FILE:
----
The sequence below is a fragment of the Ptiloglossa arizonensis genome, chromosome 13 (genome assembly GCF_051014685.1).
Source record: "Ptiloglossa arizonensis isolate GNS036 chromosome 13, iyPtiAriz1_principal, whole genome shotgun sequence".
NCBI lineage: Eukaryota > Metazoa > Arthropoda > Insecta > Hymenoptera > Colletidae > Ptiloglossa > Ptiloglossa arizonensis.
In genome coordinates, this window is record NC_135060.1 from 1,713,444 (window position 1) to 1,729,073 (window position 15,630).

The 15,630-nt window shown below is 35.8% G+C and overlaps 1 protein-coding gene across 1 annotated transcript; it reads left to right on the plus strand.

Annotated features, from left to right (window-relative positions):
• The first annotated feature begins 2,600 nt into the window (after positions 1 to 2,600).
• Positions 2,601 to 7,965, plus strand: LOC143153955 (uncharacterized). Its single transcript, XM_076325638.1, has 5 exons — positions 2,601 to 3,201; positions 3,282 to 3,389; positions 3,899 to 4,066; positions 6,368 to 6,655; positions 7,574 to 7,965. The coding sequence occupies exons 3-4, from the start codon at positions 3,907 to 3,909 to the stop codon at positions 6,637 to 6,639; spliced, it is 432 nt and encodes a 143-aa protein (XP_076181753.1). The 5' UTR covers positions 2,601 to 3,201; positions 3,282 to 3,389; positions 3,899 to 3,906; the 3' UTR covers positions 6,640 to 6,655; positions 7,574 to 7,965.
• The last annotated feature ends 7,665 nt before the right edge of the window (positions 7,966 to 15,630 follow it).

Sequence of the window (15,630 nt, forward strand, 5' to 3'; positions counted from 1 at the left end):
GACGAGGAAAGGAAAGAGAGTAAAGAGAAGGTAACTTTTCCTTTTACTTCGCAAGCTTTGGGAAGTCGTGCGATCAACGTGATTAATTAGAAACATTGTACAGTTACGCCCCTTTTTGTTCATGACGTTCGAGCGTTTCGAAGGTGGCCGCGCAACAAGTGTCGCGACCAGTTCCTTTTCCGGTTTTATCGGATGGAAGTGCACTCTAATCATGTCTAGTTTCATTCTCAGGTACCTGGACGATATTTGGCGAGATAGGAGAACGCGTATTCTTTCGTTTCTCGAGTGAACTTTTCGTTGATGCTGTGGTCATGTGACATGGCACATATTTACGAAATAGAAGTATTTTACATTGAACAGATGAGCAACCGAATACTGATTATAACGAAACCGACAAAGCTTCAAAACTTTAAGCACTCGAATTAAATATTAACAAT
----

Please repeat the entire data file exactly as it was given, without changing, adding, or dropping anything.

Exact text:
The sequence below is a fragment of the Ptiloglossa arizonensis genome, chromosome 13 (genome assembly GCF_051014685.1).
Source record: "Ptiloglossa arizonensis isolate GNS036 chromosome 13, iyPtiAriz1_principal, whole genome shotgun sequence".
NCBI lineage: Eukaryota > Metazoa > Arthropoda > Insecta > Hymenoptera > Colletidae > Ptiloglossa > Ptiloglossa arizonensis.
In genome coordinates, this window is record NC_135060.1 from 1,713,444 (window position 1) to 1,729,073 (window position 15,630).

The 15,630-nt window shown below is 35.8% G+C and overlaps 1 protein-coding gene across 1 annotated transcript; it reads left to right on the plus strand.

Annotated features, from left to right (window-relative positions):
• The first annotated feature begins 2,600 nt into the window (after positions 1 to 2,600).
• Positions 2,601 to 7,965, plus strand: LOC143153955 (uncharacterized). Its single transcript, XM_076325638.1, has 5 exons — positions 2,601 to 3,201; positions 3,282 to 3,389; positions 3,899 to 4,066; positions 6,368 to 6,655; positions 7,574 to 7,965. The coding sequence occupies exons 3-4, from the start codon at positions 3,907 to 3,909 to the stop codon at positions 6,637 to 6,639; spliced, it is 432 nt and encodes a 143-aa protein (XP_076181753.1). The 5' UTR covers positions 2,601 to 3,201; positions 3,282 to 3,389; positions 3,899 to 3,906; the 3' UTR covers positions 6,640 to 6,655; positions 7,574 to 7,965.
• The last annotated feature ends 7,665 nt before the right edge of the window (positions 7,966 to 15,630 follow it).

Sequence of the window (15,630 nt, forward strand, 5' to 3'; positions counted from 1 at the left end):
GACGAGGAAAGGAAAGAGAGTAAAGAGAAGGTAACTTTTCCTTTTACTTCGCAAGCTTTGGGAAGTCGTGCGATCAACGTGATTAATTAGAAACATTGTACAGTTACGCCCCTTTTTGTTCATGACGTTCGAGCGTTTCGAAGGTGGCCGCGCAACAAGTGTCGCGACCAGTTCCTTTTCCGGTTTTATCGGATGGAAGTGCACTCTAATCATGTCTAGTTTCATTCTCAGGTACCTGGACGATATTTGGCGAGATAGGAGAACGCGTATTCTTTCGTTTCTCGAGTGAACTTTTCGTTGATGCTGTGGTCATGTGACATGGCACATATTTACGAAATAGAAGTATTTTACATTGAACAGATGAGCAACCGAATACTGATTATAACGAAACCGACAAAGCTTCAAAACTTTAAGCACTCGAATTAAATATTAACAAT